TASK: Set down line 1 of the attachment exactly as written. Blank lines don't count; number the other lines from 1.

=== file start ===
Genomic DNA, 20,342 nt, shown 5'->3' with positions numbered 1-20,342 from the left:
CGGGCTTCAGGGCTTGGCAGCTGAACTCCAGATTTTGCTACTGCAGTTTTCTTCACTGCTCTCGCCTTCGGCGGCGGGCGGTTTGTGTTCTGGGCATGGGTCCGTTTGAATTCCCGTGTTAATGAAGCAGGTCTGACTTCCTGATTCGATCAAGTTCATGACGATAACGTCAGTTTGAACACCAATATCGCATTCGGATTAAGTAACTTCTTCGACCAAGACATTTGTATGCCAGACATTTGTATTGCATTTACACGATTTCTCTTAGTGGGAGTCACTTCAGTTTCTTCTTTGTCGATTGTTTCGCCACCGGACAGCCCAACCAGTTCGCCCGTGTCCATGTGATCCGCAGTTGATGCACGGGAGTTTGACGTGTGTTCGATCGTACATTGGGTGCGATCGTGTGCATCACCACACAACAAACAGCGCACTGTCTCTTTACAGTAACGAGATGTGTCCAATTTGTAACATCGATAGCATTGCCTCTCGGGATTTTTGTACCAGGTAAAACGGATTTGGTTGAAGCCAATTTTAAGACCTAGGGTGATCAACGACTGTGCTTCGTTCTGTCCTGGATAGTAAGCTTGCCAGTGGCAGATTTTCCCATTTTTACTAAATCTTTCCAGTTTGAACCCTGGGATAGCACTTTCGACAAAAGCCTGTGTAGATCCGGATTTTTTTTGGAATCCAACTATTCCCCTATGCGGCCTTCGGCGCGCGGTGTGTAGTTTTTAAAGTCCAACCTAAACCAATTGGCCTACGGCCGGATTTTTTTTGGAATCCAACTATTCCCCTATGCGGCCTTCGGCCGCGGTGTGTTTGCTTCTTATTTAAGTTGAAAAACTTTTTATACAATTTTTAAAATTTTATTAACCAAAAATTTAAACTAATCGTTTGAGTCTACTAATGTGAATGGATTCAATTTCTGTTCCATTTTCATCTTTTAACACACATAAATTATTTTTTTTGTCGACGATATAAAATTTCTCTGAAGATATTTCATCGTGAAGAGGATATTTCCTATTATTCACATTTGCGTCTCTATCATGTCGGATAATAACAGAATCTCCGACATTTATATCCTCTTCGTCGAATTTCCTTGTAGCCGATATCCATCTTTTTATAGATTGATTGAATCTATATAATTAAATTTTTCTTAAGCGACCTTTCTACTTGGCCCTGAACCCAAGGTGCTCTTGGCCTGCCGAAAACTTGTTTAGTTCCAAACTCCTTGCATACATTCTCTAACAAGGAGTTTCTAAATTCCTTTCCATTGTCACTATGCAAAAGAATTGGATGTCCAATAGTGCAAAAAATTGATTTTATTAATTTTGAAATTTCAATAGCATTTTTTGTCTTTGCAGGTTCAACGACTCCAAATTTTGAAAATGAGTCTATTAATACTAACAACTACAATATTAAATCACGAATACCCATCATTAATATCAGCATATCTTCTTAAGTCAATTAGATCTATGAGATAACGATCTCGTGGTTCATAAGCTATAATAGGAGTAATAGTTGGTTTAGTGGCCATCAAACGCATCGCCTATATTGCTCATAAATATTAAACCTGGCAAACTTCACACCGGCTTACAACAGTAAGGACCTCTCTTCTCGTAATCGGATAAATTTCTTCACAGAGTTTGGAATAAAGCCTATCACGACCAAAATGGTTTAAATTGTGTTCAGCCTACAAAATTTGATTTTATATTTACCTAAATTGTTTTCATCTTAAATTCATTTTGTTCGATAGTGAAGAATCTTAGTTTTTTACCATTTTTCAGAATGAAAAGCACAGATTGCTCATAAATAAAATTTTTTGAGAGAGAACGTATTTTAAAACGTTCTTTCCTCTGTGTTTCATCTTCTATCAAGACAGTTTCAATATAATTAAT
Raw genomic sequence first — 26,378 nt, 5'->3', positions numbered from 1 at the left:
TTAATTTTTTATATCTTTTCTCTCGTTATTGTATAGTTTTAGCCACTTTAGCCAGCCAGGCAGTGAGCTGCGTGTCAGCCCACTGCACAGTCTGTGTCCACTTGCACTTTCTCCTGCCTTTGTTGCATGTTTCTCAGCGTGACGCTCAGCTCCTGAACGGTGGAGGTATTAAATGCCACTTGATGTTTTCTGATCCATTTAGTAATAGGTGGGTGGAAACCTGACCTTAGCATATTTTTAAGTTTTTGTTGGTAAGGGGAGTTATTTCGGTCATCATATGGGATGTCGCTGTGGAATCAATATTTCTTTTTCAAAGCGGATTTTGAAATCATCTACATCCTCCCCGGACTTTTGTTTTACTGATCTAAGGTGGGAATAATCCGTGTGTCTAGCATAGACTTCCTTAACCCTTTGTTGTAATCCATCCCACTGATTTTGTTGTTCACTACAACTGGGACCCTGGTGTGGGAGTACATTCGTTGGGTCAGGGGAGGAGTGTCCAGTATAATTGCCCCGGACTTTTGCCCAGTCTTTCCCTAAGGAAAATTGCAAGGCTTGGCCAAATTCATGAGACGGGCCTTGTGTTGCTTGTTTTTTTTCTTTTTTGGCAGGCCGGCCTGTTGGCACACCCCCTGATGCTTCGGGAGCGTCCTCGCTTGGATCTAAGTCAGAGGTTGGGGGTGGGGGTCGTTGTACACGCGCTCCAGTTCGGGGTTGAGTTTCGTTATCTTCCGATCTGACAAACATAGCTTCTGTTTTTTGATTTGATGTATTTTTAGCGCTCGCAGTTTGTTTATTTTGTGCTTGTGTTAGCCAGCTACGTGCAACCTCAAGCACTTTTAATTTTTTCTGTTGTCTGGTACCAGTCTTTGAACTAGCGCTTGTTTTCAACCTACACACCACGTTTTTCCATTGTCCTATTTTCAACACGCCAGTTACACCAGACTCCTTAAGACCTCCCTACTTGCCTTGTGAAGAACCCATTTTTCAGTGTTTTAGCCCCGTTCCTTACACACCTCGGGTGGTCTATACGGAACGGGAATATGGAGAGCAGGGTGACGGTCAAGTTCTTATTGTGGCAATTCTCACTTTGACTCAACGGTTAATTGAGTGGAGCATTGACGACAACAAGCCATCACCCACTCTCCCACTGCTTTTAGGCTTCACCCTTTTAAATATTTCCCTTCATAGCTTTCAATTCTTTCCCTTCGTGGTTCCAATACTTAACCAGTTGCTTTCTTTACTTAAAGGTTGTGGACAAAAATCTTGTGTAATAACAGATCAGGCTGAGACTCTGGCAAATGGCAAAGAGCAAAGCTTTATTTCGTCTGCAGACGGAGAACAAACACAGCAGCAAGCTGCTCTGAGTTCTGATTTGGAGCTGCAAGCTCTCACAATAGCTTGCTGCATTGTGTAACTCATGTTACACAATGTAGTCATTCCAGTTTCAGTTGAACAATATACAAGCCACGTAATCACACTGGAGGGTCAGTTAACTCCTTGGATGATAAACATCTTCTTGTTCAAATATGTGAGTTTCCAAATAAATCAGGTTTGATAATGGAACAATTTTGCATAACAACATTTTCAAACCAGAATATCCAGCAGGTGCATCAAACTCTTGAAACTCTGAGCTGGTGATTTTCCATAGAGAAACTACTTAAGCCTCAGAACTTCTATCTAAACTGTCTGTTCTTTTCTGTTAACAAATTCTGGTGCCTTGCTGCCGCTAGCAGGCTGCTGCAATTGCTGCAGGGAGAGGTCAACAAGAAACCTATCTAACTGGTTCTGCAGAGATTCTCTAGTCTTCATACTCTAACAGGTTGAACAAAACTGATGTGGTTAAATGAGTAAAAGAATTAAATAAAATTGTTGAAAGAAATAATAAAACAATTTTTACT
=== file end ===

Genomic DNA, 20,342 nt, shown 5'->3' with positions numbered 1-20,342 from the left: